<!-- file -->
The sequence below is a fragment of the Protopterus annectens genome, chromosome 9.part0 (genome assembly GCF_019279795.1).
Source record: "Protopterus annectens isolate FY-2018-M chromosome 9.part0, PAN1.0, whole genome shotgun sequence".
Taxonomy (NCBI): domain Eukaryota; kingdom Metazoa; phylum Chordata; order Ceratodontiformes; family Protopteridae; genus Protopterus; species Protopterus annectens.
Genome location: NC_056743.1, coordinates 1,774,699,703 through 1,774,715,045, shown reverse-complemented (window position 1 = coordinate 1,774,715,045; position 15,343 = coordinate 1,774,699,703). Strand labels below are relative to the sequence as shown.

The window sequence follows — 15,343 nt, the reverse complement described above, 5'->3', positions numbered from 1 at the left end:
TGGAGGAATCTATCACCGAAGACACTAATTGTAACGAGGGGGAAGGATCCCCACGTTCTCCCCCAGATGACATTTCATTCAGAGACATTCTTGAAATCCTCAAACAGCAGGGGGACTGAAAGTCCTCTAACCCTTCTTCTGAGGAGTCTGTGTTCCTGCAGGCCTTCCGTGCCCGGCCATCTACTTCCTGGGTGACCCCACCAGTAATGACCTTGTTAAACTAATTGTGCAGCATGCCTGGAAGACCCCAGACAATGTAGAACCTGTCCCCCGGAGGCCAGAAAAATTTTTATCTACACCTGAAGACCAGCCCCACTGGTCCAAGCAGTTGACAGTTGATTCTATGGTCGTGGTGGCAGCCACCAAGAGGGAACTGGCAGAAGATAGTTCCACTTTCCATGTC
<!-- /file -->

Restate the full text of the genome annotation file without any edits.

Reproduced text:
The sequence below is a fragment of the Protopterus annectens genome, chromosome 9.part0 (genome assembly GCF_019279795.1).
Source record: "Protopterus annectens isolate FY-2018-M chromosome 9.part0, PAN1.0, whole genome shotgun sequence".
Taxonomy (NCBI): domain Eukaryota; kingdom Metazoa; phylum Chordata; order Ceratodontiformes; family Protopteridae; genus Protopterus; species Protopterus annectens.
Genome location: NC_056743.1, coordinates 1,774,699,703 through 1,774,715,045, shown reverse-complemented (window position 1 = coordinate 1,774,715,045; position 15,343 = coordinate 1,774,699,703). Strand labels below are relative to the sequence as shown.

The window sequence follows — 15,343 nt, the reverse complement described above, 5'->3', positions numbered from 1 at the left end:
TGGAGGAATCTATCACCGAAGACACTAATTGTAACGAGGGGGAAGGATCCCCACGTTCTCCCCCAGATGACATTTCATTCAGAGACATTCTTGAAATCCTCAAACAGCAGGGGGACTGAAAGTCCTCTAACCCTTCTTCTGAGGAGTCTGTGTTCCTGCAGGCCTTCCGTGCCCGGCCATCTACTTCCTGGGTGACCCCACCAGTAATGACCTTGTTAAACTAATTGTGCAGCATGCCTGGAAGACCCCAGACAATGTAGAACCTGTCCCCCGGAGGCCAGAAAAATTTTTATCTACACCTGAAGACCAGCCCCACTGGTCCAAGCAGTTGACAGTTGATTCTATGGTCGTGGTGGCAGCCACCAAGAGGGAACTGGCAGAAGATAGTTCCACTTTCCATGTC